The fastest pole run in Indianapolis 500 history grabbed the headlines on Sunday night, and for a good reason.
It was Honda’s fourth straight pole at the Speedway and Dixon’s fifth in total, while two of the series’ biggest teams struggled and last year’s winner will have to break a 90-year record to repeat that success.
But it wasn’t just Dixon who had reason to celebrate on Sunday night, so we’ve sorted some of the under-the-radar winners for your enjoyment – as well as those with a mountain to climb next weekend.
Chip Ganassi Racing
Of course, this entry could have been solely Scott Dixon but, in his own words, he’s only completed half of the job this weekend and what he’d consider a real success will be to win the race next Sunday.
However, the best way to achieve Dixon’s wishes is to qualify well, and Chip Ganassi Racing put four cars in the Fast Six and all five in the Fast 12.
Alex Palou and Marcus Ericsson had looked strong across the month and it wasn’t a surprise to see them in contention. In the end, Ericsson scored his best IndyCar qualifying result in fifth as Palou narrowly missed out to Dixon.
Tony Kanaan hit electrical issues in the morning, so getting him through was a huge success.
Jimmie Johnson had hit the wall and explored the track limits but impressed hugely, and while a moment at Turn 1 cost him a chance at the top six, the save with no more than a sheet of paper between his car and the wall on the first turn of his first lap was mesmerising, and how he rebounded from that was no shock for a seven-time NASCAR Cup champion.
Five cars in the top 12 is an incredible feat and that was marked by Dixon. He’s complained in recent races about the performance of his car and all month he hasn’t been totally pleased with his car. Even as recently as Saturday, he was displeased and wouldn’t have made the pole battle on Sunday with last year’s qualifying format.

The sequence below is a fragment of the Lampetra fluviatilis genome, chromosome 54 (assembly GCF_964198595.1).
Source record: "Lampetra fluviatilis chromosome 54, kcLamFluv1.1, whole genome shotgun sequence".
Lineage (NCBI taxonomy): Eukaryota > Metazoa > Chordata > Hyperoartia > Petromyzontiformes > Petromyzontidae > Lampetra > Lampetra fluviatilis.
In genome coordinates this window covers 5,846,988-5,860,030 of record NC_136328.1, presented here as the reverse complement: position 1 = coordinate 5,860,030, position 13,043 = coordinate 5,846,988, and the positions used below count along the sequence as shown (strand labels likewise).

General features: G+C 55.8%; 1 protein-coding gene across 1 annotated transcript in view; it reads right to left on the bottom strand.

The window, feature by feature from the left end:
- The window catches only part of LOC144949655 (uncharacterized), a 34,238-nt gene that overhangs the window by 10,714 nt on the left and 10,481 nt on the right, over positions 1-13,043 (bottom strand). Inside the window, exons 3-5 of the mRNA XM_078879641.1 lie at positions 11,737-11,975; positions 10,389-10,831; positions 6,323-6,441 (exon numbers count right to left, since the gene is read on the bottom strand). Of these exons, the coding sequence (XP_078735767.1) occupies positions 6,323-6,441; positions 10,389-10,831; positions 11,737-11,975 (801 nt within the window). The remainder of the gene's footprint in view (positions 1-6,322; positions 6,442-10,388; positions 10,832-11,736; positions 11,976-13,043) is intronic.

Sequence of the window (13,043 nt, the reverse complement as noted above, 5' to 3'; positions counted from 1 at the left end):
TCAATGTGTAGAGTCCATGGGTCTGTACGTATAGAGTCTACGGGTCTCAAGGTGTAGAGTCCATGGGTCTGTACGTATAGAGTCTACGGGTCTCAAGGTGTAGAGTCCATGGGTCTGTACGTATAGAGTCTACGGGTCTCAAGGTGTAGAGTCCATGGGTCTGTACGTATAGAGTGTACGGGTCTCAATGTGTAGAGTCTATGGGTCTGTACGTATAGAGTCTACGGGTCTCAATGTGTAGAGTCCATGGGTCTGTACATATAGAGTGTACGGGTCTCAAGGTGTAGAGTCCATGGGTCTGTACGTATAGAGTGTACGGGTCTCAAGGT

An overnight change helped to put him in the window and it showed the resilience of the Ganassi team, which has been under the cosh of Chevrolet’s strong start to the season.
He may not be on pole but few rookies have been as consistently brilliant at the Speedway as VeeKay. Fourth, third and third in his three qualifying attempts, the Ed Carpenter driver has learned from errors at other ovals and become a formidable opponent in qualifying.
Now he just needs some luck and good strategy to better his eighth from last year in the race.
The top rookie and the only Andretti driver to make it to Sunday’s action, the ex-Formula 1 driver was an unlikely star of qualifying.
Indy has certainly shown Grosjean that even the best drivers in the world must respect the process in order to tame it, whether that be adapting to the weather, knowing when to risk a lap and when to admit defeat and also the mental challenge of the rapid fire days of action Indy throws at you.
There have been some glum faces along the way, but with every challenge Grosjean has hunkered down and battled hard for himself and his team. His reward is a ninth-place starting spot.
All right, it might be tough to win the race. The last person to win from there was another ex-Formula 1 driver, Emerson Fittipaldi, 29 years ago. But Grosjean’s first target is to finish the race and a top 10 would be a fantastic addition.
Indy, IndyCar and the battle for safety
Consider this. IndyCar and the Indianapolis Motor Speedway are linked in their desire for speed. The fans aren’t happy if the engines aren’t larger and the power isn’t huge.
In 2020, IndyCar introduced the aeroscreen and there were worries over the extra weight it added higher up and it certainly caused set-up headaches for the teams.
Fast forward to 2022 and the teams have made these cars among the fastest the Speedway has ever seen. Even with the added safety features and weight, they’ve engineered and powered their way around it.
Kudos to every single team and each engine manufacturer – Honda and Chevrolet – on the meteoric feat they have achieved at Indy this year.